CultureNotFoundException

This intervention explores how software encodes intersecting systems of oppression. We graffiti excerpts from prominent software onto the computer science and engineering buildings at UC Berkeley. We photograph the juxtaposition of digital and physical constructions to explore how software reproduces gendered, sexual, racial, national, and class hierarchies. Our studies asked us to see computer science … Continue reading CultureNotFoundException

Thrice Invisible in its Visibility: Queerness and user generated ‘Kand’ videos

The door opens. A young man in his underwear walks out. He looks around, looking for somebody. There is excitement in the air as the camera shows us glimpses of other men in similar states of undress, milling around a dorm room. There is a call for music. The door shuts in our face. Three … Continue reading Thrice Invisible in its Visibility: Queerness and user generated ‘Kand’ videos

Women’s Ways of Structuring Data

Smoothly functioning infrastructures are invisible. Examples of infrastructures range from those physically constructed, such as transportation and public utility systems, to those that are more elusive or fluctuating—systems of economic exchange, for example. When systems work well, people do not realize their immersion within them because they facilitate the ease of daily experiences. For example, … Continue reading Women’s Ways of Structuring Data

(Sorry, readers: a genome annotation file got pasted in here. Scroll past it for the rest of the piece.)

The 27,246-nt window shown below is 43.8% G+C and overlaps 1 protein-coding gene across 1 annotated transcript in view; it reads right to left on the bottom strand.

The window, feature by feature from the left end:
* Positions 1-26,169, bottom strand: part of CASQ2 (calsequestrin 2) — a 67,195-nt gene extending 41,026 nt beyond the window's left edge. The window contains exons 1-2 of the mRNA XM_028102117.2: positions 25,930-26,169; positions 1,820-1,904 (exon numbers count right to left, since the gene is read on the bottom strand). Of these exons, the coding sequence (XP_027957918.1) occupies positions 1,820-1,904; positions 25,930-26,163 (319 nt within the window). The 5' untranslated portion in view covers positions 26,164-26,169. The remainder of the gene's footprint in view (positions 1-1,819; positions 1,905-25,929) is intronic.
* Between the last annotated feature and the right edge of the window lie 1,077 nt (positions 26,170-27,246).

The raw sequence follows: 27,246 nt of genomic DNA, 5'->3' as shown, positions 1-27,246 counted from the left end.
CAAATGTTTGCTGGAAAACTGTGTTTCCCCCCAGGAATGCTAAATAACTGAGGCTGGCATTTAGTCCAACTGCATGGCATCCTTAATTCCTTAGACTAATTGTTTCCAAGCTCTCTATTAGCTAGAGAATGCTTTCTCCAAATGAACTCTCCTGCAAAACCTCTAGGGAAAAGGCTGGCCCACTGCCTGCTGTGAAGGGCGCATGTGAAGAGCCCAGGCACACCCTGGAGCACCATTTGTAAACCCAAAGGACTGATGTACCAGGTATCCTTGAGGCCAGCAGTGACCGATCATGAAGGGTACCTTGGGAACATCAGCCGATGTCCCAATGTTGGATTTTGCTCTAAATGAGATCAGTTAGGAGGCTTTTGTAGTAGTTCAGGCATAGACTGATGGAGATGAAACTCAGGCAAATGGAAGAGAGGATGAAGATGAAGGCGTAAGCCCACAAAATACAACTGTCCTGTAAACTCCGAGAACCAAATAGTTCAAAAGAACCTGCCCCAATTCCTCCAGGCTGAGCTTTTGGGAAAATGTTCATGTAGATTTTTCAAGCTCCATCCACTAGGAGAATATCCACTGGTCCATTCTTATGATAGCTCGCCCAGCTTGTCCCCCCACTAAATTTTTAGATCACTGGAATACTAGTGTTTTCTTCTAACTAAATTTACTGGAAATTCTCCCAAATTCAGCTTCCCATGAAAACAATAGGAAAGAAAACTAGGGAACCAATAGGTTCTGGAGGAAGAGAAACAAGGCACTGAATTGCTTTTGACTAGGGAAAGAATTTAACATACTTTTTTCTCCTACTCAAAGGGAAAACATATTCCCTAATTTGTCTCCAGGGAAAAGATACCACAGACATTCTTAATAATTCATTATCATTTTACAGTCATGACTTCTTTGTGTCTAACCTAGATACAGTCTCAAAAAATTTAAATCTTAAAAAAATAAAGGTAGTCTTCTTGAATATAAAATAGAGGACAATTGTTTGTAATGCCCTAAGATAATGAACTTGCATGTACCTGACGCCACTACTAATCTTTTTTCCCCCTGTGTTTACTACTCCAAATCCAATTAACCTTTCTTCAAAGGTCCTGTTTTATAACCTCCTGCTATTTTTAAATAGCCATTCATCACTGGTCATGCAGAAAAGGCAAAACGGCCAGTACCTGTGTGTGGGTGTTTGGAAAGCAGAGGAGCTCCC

Of Headshots and Hugs: Challenging Hypermasculinity through The Walking Dead Play

Abstract: This paper examines how players’ intersectional subjectivities inform their experiences of Telltale Games’ The Walking Dead (2012) videogame. Drawing from “microethnographic” recordings and analyses of gameplay, this paper reports on the playthroughs of two African American males and their subsequent reflections on in-game decisions. This exploratory analysis contributes to an emerging, but underdeveloped, understanding … Continue reading Of Headshots and Hugs: Challenging Hypermasculinity through The Walking Dead Play

Inverto

‘Inverto’ is Latin for transform/transfer/transpose, and curiously, ‘invert’ is an old term for homosexual that carries transgender implications. Inverto is a series of photographs taken monthly over two years bearing witness to an individual undertaking the process of physically aligning gender identity with embodied presence. The images demonstrate the impact of hormone therapy and gender … Continue reading Inverto

Reinscribing a New Normal: Pregnancy, Disability, and Health 2.0 in the Online Natural Birthing Community, Birth Without Fear

Abstract: I argue in this article that the online natural birthing community, Birth Without Fear, operates as a Health 2.0 space where members reinscribe a new normal regarding disability and pregnancy, a process that both empowers and disempowers women. To explore this issue, I draw on concepts and terminologies from cyberfeminist and feminist disability studies. In using … Continue reading Reinscribing a New Normal: Pregnancy, Disability, and Health 2.0 in the Online Natural Birthing Community, Birth Without Fear

“Who Do You Think You Are?”: When Marginality Meets Academic Microcelebrity

Abstract: Populists and capitalists conceptualize academic public writing as a democratizing process. I argue that interlocking structures of oppression contour neoliberal academic appeals for public scholarship. Using data from a public academic blog, I conceptualize the attention economy as stratified by attenuated status groups. I also discuss the methodological promise of digital texts for sociological … Continue reading “Who Do You Think You Are?”: When Marginality Meets Academic Microcelebrity